Simple, Healthy, Sour Kraut!

February 7, 2020


1 medium cabbage

1 1/2 to 2 tablespoons salt (I use Redmonds’ RealSalt because it is a product of the USA and contains trace minerals. However, table salt is fine as long as it is not a reduced-sodium product)


Makes 1 Quart

Clean your cabbage of any damaged leaves. A fresh, organic cabbage that doesn’t have bruises is best. Rinse it with cool water and cut the core out of the center. Discard core.


Chop the cabbage as if you were shredding it for slaw. It is important to have uniform pieces so the fermentation can happen evenly. Put the shredded cabbage in a large mixing bowl.


This is the texture you should have. Now add the salt. The salt is going to draw out the juices of the cabbage and control the speed of fermentation.


Now you need to bruise the cabbage and mix the salt in well so the juices can come out. I do this with a wooden pounder.  Any wooden spoon or even a meat pounder will work.


You will need to pound the cabbage for 10 minutes. (In the photo above, I am making a batch with several heads of cabbage. If you do a bigger batch, pound it 10 minutes per head of cabbage.)
Here is how the juices should look like.   


It is ready to go in the jar.


A quart jar should hold one head of cabbage. The jar above is a gallon jar because we eat a lot of kraut. I find salad tongs helpful for getting the kraut into the jar. Pack it down with the wooden spoon as you go. The juices should rise above the cabbage.


Leave one inch of air space at the top of the jar, and make sure the cabbage is submerged underneath the salty juice.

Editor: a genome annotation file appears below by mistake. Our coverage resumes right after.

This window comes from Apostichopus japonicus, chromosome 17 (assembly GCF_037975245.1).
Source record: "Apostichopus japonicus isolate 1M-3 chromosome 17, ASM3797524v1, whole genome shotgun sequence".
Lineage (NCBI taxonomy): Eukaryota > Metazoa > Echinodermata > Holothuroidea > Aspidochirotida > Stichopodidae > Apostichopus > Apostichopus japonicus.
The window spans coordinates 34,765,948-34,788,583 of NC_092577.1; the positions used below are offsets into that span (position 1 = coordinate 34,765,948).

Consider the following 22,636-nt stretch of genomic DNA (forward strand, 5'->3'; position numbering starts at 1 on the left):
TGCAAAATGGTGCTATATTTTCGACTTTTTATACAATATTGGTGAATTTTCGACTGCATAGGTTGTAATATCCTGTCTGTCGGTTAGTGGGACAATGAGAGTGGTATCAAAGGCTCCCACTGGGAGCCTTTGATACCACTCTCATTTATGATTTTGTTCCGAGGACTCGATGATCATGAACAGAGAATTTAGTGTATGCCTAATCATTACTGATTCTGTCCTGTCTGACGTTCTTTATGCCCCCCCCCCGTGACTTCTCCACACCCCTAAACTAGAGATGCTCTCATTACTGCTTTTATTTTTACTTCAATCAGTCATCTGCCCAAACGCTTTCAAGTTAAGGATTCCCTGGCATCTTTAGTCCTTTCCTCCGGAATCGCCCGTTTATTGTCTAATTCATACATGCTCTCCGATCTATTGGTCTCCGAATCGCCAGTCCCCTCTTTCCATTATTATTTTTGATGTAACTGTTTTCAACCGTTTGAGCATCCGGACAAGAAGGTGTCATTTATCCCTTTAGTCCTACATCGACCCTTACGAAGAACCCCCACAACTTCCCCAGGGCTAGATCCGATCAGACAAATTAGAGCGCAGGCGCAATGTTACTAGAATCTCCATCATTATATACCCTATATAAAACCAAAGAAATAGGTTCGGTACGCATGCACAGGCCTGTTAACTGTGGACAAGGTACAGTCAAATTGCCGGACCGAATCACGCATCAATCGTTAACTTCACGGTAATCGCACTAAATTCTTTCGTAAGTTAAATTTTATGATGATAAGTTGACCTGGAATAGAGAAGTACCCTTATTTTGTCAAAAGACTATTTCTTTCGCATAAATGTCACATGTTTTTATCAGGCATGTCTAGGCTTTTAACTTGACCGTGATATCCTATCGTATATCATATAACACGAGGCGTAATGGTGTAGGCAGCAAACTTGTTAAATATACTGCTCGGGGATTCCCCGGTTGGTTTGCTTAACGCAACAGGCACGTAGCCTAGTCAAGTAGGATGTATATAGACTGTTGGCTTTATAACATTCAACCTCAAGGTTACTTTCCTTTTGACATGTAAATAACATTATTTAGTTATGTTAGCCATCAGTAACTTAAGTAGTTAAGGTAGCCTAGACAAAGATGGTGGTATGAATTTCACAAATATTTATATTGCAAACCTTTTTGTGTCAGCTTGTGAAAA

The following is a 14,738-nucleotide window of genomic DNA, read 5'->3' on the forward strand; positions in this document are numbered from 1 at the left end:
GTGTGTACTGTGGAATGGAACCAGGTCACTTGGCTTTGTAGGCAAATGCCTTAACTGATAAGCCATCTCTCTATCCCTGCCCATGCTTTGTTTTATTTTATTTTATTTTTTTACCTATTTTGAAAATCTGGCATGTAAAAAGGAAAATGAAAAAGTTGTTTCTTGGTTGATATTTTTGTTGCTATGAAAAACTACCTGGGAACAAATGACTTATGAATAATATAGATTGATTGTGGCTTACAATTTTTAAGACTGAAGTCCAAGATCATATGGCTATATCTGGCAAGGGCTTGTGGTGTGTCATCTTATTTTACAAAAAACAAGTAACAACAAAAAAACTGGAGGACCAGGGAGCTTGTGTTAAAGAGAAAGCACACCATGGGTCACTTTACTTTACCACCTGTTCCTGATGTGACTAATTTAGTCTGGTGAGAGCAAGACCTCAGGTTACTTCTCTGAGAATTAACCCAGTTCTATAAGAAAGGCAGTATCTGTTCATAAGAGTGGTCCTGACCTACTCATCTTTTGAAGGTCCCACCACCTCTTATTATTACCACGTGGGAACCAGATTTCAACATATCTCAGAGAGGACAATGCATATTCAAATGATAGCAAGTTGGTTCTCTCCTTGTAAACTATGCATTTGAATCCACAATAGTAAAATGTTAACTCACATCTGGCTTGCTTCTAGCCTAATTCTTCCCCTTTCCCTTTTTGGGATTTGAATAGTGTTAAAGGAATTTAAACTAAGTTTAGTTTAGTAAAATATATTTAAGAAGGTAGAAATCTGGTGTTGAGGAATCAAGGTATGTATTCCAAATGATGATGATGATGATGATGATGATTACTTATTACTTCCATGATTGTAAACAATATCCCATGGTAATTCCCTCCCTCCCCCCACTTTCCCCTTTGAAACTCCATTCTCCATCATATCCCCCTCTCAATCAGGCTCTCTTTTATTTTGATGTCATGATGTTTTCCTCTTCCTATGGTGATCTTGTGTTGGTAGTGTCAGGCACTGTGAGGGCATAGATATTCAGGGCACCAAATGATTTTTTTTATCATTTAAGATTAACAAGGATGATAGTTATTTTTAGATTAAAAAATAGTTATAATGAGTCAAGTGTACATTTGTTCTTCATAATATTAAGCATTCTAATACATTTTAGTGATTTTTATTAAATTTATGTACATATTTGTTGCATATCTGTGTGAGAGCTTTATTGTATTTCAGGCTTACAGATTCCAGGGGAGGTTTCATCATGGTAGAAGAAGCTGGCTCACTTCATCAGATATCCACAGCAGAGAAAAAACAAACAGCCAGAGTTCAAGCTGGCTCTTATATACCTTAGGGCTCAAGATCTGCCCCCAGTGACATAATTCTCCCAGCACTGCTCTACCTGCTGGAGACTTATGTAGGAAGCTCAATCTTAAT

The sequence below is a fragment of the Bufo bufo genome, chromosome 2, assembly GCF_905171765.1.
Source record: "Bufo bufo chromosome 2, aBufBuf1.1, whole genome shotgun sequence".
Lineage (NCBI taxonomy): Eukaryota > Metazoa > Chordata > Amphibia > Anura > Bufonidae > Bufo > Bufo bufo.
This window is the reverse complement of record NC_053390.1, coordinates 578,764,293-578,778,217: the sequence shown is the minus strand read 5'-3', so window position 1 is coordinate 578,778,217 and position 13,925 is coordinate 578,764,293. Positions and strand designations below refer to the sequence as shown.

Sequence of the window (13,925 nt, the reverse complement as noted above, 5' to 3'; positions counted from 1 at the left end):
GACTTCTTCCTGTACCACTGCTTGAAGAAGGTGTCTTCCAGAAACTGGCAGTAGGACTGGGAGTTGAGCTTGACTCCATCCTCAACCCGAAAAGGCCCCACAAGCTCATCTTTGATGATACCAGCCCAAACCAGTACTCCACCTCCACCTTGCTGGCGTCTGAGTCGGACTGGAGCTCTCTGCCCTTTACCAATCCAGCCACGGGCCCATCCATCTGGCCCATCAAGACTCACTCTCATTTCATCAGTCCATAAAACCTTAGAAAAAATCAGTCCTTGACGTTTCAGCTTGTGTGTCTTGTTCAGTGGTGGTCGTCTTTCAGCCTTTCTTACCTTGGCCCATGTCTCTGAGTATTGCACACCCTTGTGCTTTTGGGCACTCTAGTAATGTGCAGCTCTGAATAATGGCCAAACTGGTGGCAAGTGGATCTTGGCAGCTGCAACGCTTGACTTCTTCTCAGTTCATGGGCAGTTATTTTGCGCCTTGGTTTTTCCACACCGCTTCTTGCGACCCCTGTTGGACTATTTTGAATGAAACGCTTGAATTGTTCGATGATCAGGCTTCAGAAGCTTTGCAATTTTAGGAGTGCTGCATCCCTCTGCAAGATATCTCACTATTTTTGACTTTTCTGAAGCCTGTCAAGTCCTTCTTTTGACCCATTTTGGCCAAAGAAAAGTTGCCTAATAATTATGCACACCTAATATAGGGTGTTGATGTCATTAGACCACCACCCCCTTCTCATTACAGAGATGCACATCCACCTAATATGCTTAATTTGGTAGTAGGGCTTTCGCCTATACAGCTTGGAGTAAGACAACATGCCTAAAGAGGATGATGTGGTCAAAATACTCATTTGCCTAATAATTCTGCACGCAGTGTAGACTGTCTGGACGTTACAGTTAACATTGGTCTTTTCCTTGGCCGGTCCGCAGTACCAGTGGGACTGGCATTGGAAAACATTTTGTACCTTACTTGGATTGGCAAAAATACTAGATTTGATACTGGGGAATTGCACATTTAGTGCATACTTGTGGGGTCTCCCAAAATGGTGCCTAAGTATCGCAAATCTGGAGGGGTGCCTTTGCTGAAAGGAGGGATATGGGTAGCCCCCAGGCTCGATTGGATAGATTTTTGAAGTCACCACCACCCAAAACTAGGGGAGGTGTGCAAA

Now cover the top of the jar with plastic wrap and a rubber band. The kraut will rise in the jar as it ferments. The plastic wrap will help make the jar air-tight. (This is important as good sauerkraut requires this an-aerobic environment to develop. Don’t open the jar until at least three days have passed… you will let air in and stop the proper fermentation process.) I then put the jar lid on to protect the plastic wrap from getting punctured.


Place the jar in a bowl or saucer that can catch any juices that may bubble up out of the lid. Write the date you made it on the jar or calendar, so you will know how long to leave it set.


Leave this sit at room temperature for at least three days… longer if it is cool (under 75 degrees) in your house. You will see little bubbles develop in it.  Below is the finished product...notice the air bubbles and the color is slightly duller.  After three days, or when you are satisfied it fermented long enough, store it in the refrigerator. It is ready to eat... 


Kraut...a healthy source of probiotics and a great tasting companion to our meats!

Jonathan and Kayla Pollock

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